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Children's Hospital in LA Helps Low Income Teens at Risk For HIV

Low Income Teens

Up to 90 percent of HIV patients who come to Children's Hospital in Los Angeles for treatment are minorities. Although the number of AIDS deaths has gone from 2,000 to 400 since the 1980's, doctors are concerned because the teens who come to them for treatment make up 20 or 25 percent of the total population in Los Angeles.

Who is at risk

Children's Hospital is known for their work to fight HIV and AIDS throughout Southern California. What concerns them are the number of at-risk teens they are not able to treat because of social barriers. Many of them are from low-income neighborhoods who need help but lack access to hospitals, have no health care and little or no income. The hospital offers free care to at-risk LGBTQ teens and transgender teens who are at risk for contracting HIV and AIDS or who have contracted the disease.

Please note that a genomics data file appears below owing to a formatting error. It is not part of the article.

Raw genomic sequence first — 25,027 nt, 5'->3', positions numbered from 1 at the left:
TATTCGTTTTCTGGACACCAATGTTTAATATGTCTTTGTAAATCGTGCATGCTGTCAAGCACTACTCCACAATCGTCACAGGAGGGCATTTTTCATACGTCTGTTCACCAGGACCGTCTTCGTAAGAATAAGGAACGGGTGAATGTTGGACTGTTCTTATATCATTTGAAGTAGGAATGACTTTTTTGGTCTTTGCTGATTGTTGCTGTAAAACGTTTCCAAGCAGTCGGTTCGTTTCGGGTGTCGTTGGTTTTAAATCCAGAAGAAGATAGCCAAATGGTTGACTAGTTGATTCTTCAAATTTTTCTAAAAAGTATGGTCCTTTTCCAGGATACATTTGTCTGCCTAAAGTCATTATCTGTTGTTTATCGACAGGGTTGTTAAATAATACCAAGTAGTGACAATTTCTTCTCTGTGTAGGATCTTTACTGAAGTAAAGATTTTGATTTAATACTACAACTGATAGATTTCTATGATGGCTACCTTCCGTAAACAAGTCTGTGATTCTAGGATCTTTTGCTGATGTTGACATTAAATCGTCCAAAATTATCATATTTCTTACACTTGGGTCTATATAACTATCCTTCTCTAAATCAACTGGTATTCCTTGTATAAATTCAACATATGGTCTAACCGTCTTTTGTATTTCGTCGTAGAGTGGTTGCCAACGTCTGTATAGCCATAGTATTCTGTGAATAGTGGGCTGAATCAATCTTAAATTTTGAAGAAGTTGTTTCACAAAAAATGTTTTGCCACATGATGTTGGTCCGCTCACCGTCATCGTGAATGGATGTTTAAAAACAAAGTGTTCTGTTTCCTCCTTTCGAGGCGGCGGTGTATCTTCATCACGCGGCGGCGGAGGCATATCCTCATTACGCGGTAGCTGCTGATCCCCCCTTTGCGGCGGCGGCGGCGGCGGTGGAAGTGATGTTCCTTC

The new drug

According to Dr. Marvin Belzer, one of the most respected HIV specialists in California, infection rates among gay teens has risen in the last three years. Often, gay males are reluctant to go for treatment because they are afraid of any repercussions from family and friends. As a result, many of them are walking around HIV positive and don't know it. One of the treatments doctors feel will help reduce infections is the PrEP pill. It is a prescription for patients who are not already HIV positive. It is intended as a preventative if taken daily.

The other problem

The challenge, however, is getting teens to feel comfortable going for treatment. In addition, counseling is provided, along with ongoing checkups, to ensure that patients are being responsible. As Dr. Belzer explains, "When we treat someone with HIV, we’re doing more than just giving them pills and telling them what to do with it. We’re helping them prepare to live full, healthy lives.”

To read more, visit www.jjie.org/biggest-obstacles-to-hiv-treatment-arent-medical-doctor-says/

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